Louise MacRae has put her passion for justice to work for the Regional Synod of Canada (RSC). MacRae, a member at Westdale Reformed Church in Hamilton, Ontario, is the RSC's representative on the Canadian Council of Churches' Commission on Justice and Peace.
The Canadian Council of Churches (CCC) is the largest ecumenical body in Canada, and the Commission on Justice and Peace provides a forum for churches across the country to work together to address social justice issues.
Since 22 denominations are represented in the CCC and on the commission, MacRae says they obviously don't agree on everything. But the commission has gone through a strategic planning process to pinpoint common denominators, and their work is now focused in these areas: theological reflection, poverty in Canada, human trafficking, and the 2010 G8 summit that will be held in Ontario.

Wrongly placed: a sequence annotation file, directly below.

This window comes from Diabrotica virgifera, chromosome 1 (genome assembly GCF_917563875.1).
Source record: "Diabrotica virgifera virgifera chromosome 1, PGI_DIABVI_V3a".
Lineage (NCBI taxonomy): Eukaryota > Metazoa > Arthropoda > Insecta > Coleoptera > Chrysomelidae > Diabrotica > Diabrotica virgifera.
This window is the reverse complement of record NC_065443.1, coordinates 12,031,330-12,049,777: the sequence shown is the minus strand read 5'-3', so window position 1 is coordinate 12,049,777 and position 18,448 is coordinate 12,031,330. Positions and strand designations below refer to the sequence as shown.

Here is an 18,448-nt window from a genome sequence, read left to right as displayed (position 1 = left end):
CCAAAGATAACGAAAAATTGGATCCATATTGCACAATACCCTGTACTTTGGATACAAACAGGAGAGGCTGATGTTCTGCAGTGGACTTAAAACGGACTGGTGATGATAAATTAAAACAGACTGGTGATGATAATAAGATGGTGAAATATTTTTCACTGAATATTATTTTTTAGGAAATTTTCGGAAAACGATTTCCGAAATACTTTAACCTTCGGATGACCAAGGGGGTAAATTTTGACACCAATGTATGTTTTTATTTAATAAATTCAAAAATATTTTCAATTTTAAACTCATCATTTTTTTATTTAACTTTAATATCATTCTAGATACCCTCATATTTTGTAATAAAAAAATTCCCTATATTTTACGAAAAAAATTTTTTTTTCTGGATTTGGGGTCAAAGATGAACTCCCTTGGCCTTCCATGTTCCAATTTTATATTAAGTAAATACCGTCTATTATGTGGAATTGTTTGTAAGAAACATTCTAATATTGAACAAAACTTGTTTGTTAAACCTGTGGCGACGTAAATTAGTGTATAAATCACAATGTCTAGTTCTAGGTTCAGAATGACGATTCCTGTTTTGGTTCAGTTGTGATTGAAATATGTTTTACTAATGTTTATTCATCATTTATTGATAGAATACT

The group has secondary priorities related to biotechnology, anti-racism, the Safe Third Country Agreement, and Project Plowshares.
Working groups within the commission gather people with expertise and interests and passion in a certain area. They then work to develop position papers, to request meetings with politicians or decision-making bodies, or to make recommendations that the broader body of the CCC needs to speak to.
"At this past meeting that we had we met with politicians, and a number of the Canadian politicians--members of our federal Parliament--said that the religious body is a very powerful force, but we're not very unified," MacRae says. "If as a faith-based community we were able to unify our efforts and were able to come together and make suggestions to affect government policy, we would have a tremendous voice."
MacRae says local churches could get involved by sending advocacy letters or by providing volunteers for the commission's working groups. To learn more, visit the commission's website: www.ccc-cce.ca/english/justice.